© 2016 American Pain Society Migraine with aura is a subtype of migraine characterized by transient neurological disturbances that usually precede headache. Cortical spreading depression (CSD) is the likely pathophysiological correlate of the aura phase of migraine, found in common and rare forms of migraine, such as familial hemiplegic migraine. CSD is a depolarization wave that propagates across the cerebral gray matter transiently suppressing neuronal activity. Prophylactic treatments for migraine, such as topiramate or valproate, reduce the number of CSD events. We evaluated changes in gene expression in rat cortex and brainstem after inducing CSD in the cortex, with and without a prophylactic treatment with topiramate or valproate. CSD induction showed similar transcriptomic profiles with and without treatment in cortex, involving genes related to hormone stimulus, apoptosis, synaptic transmission, and interleukin signaling. In brainstem, CSD with and without treatment, although to a lesser extent, also induced gene expression changes involving genes related to apoptosis. Half of the genes altered in brainstem after CSD were also differentially expressed in the same direction in cortex. No differences in gene expression were identified after CSD as a consequence of the treatments, neither in cortex nor in brainstem. Perspective Our results suggest that early after triggering the CSD, similar consequences are seen at the genetic level with or without prophylactic treatment. Gene expression changes induced by CSD in cortex and brainstem may help to better understand the underlying mechanisms and identify targets for therapeutic approaches.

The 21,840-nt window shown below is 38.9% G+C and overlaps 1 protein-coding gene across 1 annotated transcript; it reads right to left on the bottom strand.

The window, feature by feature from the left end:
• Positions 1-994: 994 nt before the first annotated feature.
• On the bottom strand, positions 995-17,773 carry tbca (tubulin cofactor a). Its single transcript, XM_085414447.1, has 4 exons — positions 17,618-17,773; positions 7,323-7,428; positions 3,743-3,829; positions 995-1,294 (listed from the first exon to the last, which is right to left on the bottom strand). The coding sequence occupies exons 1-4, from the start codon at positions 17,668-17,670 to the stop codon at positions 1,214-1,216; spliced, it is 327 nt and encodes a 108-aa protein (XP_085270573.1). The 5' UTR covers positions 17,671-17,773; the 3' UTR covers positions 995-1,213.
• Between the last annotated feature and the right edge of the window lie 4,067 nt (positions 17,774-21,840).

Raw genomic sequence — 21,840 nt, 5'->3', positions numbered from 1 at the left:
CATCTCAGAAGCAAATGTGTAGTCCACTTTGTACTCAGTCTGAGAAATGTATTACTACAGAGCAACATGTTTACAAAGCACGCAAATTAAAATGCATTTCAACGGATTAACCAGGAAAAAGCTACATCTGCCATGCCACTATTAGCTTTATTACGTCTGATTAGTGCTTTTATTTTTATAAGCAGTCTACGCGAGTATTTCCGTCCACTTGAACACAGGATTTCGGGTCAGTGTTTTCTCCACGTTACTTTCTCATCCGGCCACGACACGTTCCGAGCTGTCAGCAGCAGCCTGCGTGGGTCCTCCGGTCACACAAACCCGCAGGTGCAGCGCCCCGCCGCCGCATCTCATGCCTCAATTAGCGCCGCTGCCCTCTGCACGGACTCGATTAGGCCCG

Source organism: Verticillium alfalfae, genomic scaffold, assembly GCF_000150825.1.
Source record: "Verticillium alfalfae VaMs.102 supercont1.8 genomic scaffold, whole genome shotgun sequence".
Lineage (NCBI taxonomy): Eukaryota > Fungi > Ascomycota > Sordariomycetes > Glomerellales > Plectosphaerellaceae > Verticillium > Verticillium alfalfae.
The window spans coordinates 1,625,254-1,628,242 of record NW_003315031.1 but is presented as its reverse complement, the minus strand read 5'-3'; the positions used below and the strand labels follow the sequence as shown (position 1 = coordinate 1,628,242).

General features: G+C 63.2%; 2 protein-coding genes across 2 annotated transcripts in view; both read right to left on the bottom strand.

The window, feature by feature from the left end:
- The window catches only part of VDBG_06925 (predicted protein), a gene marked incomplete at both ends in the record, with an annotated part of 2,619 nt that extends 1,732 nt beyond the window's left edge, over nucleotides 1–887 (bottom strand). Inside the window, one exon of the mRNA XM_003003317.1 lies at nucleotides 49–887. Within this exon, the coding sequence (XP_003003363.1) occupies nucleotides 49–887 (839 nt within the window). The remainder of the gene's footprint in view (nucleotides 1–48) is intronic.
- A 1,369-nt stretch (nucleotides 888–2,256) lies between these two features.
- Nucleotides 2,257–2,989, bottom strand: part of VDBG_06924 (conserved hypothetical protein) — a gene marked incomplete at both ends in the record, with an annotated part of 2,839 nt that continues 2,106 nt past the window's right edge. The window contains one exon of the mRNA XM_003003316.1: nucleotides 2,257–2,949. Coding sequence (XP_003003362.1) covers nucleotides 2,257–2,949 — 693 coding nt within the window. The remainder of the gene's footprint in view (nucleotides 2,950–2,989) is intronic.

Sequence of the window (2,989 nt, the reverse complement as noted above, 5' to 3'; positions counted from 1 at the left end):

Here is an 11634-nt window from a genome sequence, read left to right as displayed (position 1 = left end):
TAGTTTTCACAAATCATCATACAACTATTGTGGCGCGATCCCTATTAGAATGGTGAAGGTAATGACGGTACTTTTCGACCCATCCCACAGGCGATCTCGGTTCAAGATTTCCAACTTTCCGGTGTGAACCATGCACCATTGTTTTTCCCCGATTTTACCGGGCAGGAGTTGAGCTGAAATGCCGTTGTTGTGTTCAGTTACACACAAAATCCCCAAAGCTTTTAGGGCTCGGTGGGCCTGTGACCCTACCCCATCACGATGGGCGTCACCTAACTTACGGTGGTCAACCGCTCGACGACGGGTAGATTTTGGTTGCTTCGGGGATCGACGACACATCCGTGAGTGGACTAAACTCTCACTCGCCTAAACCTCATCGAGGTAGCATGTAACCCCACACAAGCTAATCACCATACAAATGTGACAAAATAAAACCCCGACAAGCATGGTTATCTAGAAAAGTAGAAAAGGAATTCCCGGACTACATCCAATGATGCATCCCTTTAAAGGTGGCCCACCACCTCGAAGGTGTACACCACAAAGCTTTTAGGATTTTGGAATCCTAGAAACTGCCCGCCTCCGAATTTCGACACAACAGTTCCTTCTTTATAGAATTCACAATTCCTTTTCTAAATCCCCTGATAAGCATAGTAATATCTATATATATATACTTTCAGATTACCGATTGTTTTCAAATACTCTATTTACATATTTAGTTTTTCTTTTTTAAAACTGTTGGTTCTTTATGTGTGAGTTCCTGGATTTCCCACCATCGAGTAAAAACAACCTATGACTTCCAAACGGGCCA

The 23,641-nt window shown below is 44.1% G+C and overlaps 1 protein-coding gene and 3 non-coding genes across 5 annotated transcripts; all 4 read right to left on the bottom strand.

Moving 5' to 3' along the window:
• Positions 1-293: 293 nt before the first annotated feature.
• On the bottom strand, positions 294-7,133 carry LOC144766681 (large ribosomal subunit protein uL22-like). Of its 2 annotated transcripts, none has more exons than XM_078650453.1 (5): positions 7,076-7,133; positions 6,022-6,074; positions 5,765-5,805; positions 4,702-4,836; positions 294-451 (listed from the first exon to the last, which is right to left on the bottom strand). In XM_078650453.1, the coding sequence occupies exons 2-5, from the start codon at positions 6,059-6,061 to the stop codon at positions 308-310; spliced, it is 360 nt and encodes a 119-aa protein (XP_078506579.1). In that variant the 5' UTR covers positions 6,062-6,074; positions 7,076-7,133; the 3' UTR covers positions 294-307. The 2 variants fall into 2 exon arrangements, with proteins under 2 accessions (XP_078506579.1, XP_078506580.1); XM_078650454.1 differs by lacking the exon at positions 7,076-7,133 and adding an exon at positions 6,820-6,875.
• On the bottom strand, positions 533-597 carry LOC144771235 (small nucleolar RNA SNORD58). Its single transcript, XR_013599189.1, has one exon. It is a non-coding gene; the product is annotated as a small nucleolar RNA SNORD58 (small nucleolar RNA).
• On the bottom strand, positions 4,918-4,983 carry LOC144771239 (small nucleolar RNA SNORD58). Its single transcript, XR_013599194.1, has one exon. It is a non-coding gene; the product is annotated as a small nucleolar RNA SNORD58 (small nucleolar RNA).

- Cortical spreading depression
Sintas, C., Fernàndez-Castillo, N., Vila-Pueyo, M., Pozo-Rosich, P., Macaya, A., & Cormand, B. (2017). Transcriptomic Changes in Rat Cortex and Brainstem After Cortical Spreading Depression With or Without Pretreatment With Migraine Prophylactic Drugs. Journal of Pain, 18(4), 366-375. https://doi.org/10.1016/j.jpain.2016.11.007